The Trail of Tears and the Celebration of a White Supremacist

“Trail of Tears”, oil on panel, 1995, by American artist Max D. Standley (1943-2013).
          When Max D. Standley painted this epic painting he said of it: “There was considerable research involved in this, truly the saddest painting I have ever done.”  One can understand why.  It captures a sorrow reminiscent of all similar horrors in history.  It is at once emblematic of the Native American genocide and universal in the plight of all oppressed or marginalized people throughout humanity’s relatively short story.
          This work depicts the ethnic cleansing of Native Americans, including the Cherokee, Muscogee, Seminole, Chickasaw, and Choctaw Nations as well as some black slaves and freedmen, by the United States government from their ancestral lands, beginning with the “Indian Removal Act” passed by the US congress in 1830.  The act was enthusiastically championed and signed by President Andrew Jackson.  At its end nearly 46,000 people were forcibly relocated.
          The Trail of Tears refers specifically to the last act of removal involving the Cherokee Nation, who were expelled from their lands after gold was discovered on them by settlers.  Cherokee society had thrived for centuries in North America in primarily what is now the state of Georgia.  The Cherokee silversmith Sequoyah developed a written alphabet.  They had established schools, built elaborate settlements and by the 19th century printed a newspaper in the Cherokee language.  There was valiant resistance to this expulsion from all the Native American communities and even among Christian missionaries and some white politicians like Daniel Webster and Davy Crockett.  But Jackson and American colonialism prevailed and the Cherokee were forced off their land to make way for white settlers of European ancestry.
          Nearly 15,000 Cherokee were forced to make a perilous journey through the wilderness, with few provisions and under freezing conditions.   They had to leave precious belongings behind, wealth and cultural items later claimed by white settlers.  It is estimated that at least 4000 perished from disease, exposure or malnutrition.
          This dreadful historic event is even more important to remember today.  In the past few months US President Donald Trump has gone out of his way extolling the late Andrew Jackson, going so far as to spend the night at his plantation the Hermitage, to commemorate what would have been his 250th birthday.  Trump said of him: “It was during the revolution that Jackson first confronted and defied an arrogant elite. Does that sound familiar to you?” he asked a crowd of his fans.  “Oh, I know the feeling, Andrew.”   Trump’s version of history is limited at best.  Jackson did defy the aristocratic elite of his time.  But unlike Trump he came from rather humble beginnings relatively speaking.  He was not the heir of a multi-million dollar fortune.  But all this belies what Trump and Jackson share.  Like Trump, Jackson aspired only to rule as one of the elitists that he so deeply loathed, in that he acquired his wealth and power through much the same way, via exploitation, cruelty and greed.   He simultaneously despised the aristocracy and was a part of it.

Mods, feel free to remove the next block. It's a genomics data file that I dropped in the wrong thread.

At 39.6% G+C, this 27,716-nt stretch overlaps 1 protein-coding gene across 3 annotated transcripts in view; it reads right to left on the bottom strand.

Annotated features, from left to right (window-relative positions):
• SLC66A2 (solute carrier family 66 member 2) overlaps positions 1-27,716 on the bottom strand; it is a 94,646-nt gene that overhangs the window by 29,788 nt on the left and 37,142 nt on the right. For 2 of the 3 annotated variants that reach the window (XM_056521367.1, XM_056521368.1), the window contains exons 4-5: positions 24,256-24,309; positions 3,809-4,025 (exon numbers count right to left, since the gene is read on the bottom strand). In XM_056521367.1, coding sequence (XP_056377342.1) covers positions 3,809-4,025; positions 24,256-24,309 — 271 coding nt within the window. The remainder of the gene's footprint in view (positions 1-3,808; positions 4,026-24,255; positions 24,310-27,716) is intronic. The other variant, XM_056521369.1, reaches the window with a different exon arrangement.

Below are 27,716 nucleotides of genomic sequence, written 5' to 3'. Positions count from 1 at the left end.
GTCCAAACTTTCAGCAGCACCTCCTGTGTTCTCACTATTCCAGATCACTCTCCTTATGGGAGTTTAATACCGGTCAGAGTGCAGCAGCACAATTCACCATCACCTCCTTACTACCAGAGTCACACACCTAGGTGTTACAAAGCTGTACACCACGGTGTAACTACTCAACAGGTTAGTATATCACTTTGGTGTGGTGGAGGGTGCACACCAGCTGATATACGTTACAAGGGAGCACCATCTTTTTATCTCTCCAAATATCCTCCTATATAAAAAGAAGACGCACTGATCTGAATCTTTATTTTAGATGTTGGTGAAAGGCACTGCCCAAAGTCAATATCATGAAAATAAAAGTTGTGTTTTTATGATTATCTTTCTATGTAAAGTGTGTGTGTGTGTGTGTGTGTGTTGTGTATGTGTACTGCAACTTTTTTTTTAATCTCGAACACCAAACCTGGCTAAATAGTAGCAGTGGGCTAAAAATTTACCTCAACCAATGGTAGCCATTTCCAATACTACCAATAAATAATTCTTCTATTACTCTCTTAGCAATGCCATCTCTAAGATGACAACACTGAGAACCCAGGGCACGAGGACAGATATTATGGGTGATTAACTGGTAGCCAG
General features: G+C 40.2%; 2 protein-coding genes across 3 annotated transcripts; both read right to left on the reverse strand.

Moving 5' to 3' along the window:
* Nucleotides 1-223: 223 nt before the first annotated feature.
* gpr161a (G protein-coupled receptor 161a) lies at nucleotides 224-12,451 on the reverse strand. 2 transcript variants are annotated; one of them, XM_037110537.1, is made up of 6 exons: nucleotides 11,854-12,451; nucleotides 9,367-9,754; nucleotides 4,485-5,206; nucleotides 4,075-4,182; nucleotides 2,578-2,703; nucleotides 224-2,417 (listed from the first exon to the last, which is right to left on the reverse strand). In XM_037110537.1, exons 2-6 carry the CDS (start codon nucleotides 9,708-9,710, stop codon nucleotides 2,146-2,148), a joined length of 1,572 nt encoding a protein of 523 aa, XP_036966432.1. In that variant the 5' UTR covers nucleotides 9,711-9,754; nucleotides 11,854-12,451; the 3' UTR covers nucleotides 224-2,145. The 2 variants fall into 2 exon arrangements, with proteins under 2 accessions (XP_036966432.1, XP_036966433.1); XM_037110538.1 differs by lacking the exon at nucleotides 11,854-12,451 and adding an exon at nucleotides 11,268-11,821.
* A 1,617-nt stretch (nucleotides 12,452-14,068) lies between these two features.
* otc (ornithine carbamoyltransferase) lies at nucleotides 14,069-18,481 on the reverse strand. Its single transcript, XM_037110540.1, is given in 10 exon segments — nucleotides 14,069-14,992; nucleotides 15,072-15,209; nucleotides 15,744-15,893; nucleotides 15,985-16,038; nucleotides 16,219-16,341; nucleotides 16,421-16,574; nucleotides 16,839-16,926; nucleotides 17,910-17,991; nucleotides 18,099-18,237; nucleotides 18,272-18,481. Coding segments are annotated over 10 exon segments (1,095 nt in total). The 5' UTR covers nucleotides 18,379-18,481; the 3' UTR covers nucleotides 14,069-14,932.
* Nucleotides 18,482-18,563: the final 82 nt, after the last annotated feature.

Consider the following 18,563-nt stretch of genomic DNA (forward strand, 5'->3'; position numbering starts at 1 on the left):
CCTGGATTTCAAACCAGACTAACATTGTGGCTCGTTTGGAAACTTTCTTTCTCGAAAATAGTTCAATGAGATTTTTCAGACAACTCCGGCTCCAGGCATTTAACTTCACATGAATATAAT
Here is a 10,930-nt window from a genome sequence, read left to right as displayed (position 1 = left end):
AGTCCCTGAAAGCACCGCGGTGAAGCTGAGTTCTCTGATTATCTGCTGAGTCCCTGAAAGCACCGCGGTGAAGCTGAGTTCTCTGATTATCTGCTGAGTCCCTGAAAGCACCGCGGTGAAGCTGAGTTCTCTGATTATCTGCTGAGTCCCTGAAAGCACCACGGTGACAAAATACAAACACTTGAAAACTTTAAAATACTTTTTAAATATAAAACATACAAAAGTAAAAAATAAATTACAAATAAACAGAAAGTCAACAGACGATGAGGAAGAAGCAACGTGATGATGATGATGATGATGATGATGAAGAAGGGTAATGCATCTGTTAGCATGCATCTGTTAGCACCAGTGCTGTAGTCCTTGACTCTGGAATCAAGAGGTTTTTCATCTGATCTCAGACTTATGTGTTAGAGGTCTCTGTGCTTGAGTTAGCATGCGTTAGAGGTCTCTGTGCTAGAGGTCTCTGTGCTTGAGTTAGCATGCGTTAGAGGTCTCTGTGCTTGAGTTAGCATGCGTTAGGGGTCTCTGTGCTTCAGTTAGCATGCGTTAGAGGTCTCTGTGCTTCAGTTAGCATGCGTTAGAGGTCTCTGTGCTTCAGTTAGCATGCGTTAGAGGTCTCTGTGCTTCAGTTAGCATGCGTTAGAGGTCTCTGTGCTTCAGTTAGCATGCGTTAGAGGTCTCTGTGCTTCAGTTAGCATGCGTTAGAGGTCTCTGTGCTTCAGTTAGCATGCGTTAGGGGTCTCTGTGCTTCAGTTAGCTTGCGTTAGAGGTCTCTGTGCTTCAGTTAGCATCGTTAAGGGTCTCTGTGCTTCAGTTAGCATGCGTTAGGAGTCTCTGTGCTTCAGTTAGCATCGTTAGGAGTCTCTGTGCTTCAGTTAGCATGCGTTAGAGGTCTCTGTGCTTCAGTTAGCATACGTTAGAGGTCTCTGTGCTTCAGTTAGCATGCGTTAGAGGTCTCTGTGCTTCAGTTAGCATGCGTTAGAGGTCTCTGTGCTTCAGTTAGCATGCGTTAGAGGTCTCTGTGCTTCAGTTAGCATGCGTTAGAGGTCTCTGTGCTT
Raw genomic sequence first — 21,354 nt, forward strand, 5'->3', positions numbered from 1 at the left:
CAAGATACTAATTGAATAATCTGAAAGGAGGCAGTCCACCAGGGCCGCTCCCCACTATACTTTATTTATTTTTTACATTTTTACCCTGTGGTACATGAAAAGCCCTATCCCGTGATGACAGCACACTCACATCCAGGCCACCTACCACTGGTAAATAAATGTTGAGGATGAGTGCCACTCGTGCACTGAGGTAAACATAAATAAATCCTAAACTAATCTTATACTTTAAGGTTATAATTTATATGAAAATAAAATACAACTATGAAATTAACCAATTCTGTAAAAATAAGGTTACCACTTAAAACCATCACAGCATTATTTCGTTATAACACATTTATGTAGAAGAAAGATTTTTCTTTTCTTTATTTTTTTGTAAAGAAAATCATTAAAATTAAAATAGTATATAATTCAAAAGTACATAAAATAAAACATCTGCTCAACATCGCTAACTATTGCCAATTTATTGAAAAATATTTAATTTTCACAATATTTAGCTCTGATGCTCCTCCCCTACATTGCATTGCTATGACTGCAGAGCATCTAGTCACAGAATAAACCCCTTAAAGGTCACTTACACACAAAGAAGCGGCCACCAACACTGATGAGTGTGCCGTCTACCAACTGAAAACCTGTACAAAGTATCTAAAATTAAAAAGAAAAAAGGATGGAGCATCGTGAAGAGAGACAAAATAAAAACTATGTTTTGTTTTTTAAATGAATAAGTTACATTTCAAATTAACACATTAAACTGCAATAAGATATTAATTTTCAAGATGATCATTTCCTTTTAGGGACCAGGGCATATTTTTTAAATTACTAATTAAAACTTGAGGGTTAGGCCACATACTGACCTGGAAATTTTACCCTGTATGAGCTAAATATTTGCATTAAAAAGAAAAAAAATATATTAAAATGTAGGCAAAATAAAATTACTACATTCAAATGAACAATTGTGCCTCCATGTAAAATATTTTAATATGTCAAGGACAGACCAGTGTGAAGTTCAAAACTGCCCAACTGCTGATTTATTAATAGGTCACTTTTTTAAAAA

Jackson owned hundreds of slaves, not uncommon for white, male landowners of his time; but enforced a brutal system of loyalty through violent punishment.  He also favoured war and militarism over diplomacy and cooperation, invading Spanish Florida in an effort to re-capture runaway slaves and expel the Seminoles from their ancestral land.   And he committed what would today be considered war crimes, encouraging militias to kill not only Native American warriors, but to exterminate women and children as well.   He was the founder of the modern day Democratic Party (1828) demonstrating that war mongering and white supremacy are bipartisan values.  Outside of the supremacist myths of “American Exceptionalism” and “Manifest Destiny” Jackson deserves to be remembered only as a despot who championed ethnic cleansing and passionately defended and benefited from the institution of slavery.

          After these first 100 days one can see why Trump revels in his legacy.  Like Jackson, Trump sees himself as a populist defending beleaguered white working men against hordes of those whom they falsely believe are the source of all their misery and demoralization.  Trump purged many government agencies of staffers just like Jackson did, only to replace them with loyal supporters.  He promotes a worldview that celebrates hypermasculine militarism, even going so far as to advocate killing the families of suspected terrorists.   His reckless penchant for war in place of diplomacy is in alignment with Jackson’s legendary blood lust.  He has showed no hesitation in robbing Native Americans of even more of their land to create “jobs,” a code word for the empowerment of white men exclusively.

 

          The Trail of Tears is Jackson’s most damning legacy and one of countless cruel chapters of colonialism which many would like forgotten.   Celebrating one of its main architects only mocks the dead and displaced, and dishonours their descendants.   But it does provide us one crucial insight.   It shows us how Donald Trump sees the world and its people.
Kenn Orphan  2017

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